It’s the holidays and while right now, you may be enjoying the sights, sounds, and smells of the season (fresh pine & holiday cookies, anyone?), there’s an important awareness month happening that is recognized nationally each December.
It’s National Drunk and Drugged Driving Prevention Month, also known as National 3D Prevention Month.
This annual observance is a sobering reminder to never drive impaired.
The facts are simple – getting behind the wheel of a car when you’re under the influence of alcohol, illegal drugs, and even some legal prescription and over-the-counter drugs (which may affect your ability to drive) can result in a serious car accident and life-threatening injuries to yourself and others.
According to the National Association of Drug Court Professionals, the time period between Thanksgiving Day and New Year’s Day is “one of the deadliest and most dangerous times on America’s roadways because of an increase in impaired driving.”
Read on to learn the recent statistics, what to do if you suspect an impaired driver, how to handle an accident with an impaired driver, and how you can take precautions to avoid driving under the influence yourself.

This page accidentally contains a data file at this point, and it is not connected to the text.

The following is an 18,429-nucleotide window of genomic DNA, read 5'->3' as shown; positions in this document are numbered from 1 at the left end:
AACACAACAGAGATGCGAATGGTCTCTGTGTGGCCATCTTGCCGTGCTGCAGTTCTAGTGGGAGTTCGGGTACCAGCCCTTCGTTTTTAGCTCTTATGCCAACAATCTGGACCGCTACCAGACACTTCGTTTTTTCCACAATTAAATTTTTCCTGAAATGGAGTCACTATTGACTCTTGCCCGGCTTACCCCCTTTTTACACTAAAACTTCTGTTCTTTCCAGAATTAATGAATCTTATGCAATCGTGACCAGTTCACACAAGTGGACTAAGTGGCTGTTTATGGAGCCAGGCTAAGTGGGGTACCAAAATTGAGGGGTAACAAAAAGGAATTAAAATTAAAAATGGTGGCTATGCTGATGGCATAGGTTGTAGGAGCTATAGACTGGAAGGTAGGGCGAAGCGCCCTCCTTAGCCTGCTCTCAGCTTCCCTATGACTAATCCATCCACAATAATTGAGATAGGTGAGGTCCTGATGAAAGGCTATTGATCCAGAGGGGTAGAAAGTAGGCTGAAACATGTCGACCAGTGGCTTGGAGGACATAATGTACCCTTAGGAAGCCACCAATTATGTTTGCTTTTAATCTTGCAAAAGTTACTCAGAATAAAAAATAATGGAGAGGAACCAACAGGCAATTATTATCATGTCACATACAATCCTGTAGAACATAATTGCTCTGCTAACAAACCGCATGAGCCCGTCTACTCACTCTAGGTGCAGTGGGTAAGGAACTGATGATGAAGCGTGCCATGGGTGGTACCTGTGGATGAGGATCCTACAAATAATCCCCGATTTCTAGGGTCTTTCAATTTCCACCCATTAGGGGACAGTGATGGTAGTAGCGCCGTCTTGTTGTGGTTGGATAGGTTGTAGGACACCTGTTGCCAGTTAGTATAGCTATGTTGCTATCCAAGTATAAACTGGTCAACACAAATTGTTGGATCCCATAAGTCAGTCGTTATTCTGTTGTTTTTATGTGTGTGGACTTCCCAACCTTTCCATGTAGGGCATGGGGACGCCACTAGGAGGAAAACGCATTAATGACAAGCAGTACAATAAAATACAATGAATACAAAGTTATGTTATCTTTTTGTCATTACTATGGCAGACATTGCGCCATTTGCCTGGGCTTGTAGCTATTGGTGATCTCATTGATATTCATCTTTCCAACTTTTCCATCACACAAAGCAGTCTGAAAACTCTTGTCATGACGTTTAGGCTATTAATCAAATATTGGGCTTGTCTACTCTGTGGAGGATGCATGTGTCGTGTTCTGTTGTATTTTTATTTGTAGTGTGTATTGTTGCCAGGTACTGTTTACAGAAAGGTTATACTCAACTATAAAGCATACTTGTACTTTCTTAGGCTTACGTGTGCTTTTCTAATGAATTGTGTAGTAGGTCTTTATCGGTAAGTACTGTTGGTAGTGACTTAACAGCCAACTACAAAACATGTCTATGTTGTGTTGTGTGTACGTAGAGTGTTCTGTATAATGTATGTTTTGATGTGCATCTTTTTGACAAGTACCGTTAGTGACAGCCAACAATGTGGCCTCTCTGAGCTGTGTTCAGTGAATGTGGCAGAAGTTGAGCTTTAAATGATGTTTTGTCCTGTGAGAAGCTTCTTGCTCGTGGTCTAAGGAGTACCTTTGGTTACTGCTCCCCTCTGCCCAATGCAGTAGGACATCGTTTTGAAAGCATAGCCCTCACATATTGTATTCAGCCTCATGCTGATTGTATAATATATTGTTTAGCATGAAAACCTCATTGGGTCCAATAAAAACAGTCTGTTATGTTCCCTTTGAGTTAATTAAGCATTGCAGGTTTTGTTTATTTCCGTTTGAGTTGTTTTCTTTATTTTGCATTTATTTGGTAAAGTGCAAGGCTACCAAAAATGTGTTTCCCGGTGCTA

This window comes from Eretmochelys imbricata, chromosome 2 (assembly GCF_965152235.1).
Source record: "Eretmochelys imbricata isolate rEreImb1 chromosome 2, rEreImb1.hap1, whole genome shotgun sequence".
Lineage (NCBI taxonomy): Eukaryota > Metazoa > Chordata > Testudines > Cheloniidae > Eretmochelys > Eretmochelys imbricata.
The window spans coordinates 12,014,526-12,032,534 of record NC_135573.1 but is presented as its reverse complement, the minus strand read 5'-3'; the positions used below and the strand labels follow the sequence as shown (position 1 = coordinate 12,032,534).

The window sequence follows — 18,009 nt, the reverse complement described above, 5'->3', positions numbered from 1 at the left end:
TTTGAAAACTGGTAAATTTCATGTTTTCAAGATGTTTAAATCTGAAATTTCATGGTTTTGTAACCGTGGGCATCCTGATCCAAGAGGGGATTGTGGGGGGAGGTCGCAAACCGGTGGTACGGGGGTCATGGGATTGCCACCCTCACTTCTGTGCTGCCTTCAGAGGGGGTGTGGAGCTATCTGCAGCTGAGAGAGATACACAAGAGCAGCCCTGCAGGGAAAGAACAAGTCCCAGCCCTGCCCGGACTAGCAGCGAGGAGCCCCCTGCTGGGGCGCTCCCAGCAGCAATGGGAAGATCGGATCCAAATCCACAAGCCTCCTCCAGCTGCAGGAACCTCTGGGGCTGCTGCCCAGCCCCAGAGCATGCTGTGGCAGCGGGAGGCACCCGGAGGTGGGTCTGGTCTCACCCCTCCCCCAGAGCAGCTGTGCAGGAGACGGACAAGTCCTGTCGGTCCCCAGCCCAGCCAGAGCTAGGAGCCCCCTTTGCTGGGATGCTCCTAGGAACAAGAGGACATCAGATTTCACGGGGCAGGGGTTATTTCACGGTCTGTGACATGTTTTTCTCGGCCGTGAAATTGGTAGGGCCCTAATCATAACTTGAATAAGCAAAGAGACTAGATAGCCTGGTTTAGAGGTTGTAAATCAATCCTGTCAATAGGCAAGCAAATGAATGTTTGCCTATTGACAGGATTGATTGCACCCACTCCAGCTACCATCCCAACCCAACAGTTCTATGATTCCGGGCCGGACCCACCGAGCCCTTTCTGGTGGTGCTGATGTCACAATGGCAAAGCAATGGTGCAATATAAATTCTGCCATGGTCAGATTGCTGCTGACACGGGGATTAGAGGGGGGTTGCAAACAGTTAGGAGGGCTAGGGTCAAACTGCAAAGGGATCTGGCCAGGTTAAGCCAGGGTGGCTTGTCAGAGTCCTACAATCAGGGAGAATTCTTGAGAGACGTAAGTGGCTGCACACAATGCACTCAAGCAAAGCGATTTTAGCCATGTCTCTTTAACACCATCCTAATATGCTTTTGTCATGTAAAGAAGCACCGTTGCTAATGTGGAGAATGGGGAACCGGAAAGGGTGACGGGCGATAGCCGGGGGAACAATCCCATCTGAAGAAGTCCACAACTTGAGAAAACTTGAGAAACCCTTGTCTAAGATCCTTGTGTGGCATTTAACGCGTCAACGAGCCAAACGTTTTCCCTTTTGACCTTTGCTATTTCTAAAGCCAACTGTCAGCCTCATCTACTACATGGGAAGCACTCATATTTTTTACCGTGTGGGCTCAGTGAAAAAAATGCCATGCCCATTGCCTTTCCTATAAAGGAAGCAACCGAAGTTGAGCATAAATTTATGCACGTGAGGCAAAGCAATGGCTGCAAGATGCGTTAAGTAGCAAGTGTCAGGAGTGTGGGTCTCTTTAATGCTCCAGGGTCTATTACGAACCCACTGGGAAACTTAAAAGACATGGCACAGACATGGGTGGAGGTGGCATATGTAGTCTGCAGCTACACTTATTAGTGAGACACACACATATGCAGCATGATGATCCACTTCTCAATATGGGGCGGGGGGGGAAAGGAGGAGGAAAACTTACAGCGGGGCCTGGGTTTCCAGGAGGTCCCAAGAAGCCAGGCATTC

What Recent Impaired Driving Trends Show
Virginia is not unlike the rest of the U.S. when it comes to fatal car crash statistics. In fact, our state is in the top 20 states with the highest increases in fatal car crashes during holiday months, according to recent data from the National Highway Traffic Safety Administration (NHTSA).
- Fatal car accidents increase on average by 37% on holidays
- There’s an average of 2.81 fatal car crashes occurring on holidays compared to 2.05 on non-holidays
- Fatal crashes on holidays account for 6.6% of all fatal crashes annually in Virginia
Nationally, according to the U.S. Centers for Disease Control:
- 285 drunk-driving related fatalities occurred during the Christmas and New Year’s period in 2018
- In 2017, 45% of the drivers killed in fatal crashes who were tested for drugs had positive tests
- Drugs other than alcohol (legal and illegal) are involved in about 16% of motor vehicle crashes on average